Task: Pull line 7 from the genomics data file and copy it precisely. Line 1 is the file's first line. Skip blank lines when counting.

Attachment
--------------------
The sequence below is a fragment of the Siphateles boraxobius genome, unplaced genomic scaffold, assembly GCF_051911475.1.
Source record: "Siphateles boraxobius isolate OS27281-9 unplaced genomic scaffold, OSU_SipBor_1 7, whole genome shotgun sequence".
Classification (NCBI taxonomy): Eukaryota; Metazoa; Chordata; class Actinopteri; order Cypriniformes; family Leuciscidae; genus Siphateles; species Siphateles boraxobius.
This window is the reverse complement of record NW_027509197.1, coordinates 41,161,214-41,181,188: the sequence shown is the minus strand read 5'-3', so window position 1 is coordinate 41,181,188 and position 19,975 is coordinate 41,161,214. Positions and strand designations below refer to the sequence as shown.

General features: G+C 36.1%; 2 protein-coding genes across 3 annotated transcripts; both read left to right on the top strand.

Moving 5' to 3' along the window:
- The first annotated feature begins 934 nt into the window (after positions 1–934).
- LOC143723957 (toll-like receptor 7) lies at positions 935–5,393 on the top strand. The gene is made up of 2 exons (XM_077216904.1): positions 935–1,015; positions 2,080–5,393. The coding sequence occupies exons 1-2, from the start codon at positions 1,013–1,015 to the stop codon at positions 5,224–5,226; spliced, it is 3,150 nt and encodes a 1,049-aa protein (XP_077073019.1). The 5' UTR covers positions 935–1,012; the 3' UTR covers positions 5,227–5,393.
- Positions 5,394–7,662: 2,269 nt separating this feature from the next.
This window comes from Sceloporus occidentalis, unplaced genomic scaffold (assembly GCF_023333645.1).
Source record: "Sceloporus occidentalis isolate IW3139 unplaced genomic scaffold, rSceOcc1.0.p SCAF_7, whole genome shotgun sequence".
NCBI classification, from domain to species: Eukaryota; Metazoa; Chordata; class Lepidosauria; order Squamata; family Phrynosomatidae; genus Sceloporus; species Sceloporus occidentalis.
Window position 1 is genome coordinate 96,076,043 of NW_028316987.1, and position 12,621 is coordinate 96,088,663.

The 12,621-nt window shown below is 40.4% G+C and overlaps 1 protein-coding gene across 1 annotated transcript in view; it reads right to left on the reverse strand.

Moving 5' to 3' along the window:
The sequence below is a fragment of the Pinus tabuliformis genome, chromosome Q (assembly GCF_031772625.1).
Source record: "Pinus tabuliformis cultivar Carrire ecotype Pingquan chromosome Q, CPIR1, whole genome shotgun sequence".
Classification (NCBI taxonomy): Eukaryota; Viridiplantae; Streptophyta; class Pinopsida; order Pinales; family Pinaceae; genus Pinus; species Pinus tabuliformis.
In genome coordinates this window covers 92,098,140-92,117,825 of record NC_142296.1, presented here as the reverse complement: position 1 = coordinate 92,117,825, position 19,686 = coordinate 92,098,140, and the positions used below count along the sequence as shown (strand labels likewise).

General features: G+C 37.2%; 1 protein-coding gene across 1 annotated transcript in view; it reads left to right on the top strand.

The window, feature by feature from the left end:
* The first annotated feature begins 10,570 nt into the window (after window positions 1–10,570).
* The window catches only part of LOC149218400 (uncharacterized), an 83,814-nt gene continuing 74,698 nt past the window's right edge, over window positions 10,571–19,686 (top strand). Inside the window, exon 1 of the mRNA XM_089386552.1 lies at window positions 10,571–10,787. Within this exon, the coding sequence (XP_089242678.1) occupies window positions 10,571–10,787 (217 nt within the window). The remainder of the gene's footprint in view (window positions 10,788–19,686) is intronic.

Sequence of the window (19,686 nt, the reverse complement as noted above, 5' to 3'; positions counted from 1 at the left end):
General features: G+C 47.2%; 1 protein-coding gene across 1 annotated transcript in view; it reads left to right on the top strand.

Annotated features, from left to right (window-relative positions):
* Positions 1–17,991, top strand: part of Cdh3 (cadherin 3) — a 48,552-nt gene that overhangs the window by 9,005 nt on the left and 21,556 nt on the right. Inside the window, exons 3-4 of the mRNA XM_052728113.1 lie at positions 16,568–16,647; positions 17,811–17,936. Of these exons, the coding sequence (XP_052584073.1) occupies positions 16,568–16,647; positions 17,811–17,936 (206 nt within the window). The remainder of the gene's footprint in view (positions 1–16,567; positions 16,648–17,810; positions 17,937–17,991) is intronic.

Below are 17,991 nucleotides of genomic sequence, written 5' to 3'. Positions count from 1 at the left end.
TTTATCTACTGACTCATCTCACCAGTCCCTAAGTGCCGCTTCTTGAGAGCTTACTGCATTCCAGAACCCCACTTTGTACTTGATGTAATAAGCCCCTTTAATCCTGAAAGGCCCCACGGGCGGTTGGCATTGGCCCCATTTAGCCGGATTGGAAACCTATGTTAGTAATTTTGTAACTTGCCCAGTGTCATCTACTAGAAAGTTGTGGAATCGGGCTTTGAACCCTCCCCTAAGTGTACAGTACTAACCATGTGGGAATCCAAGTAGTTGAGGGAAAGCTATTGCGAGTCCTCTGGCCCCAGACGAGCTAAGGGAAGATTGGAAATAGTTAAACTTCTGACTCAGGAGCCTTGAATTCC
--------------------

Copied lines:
- The first annotated feature begins 934 nt into the window (after positions 1–934).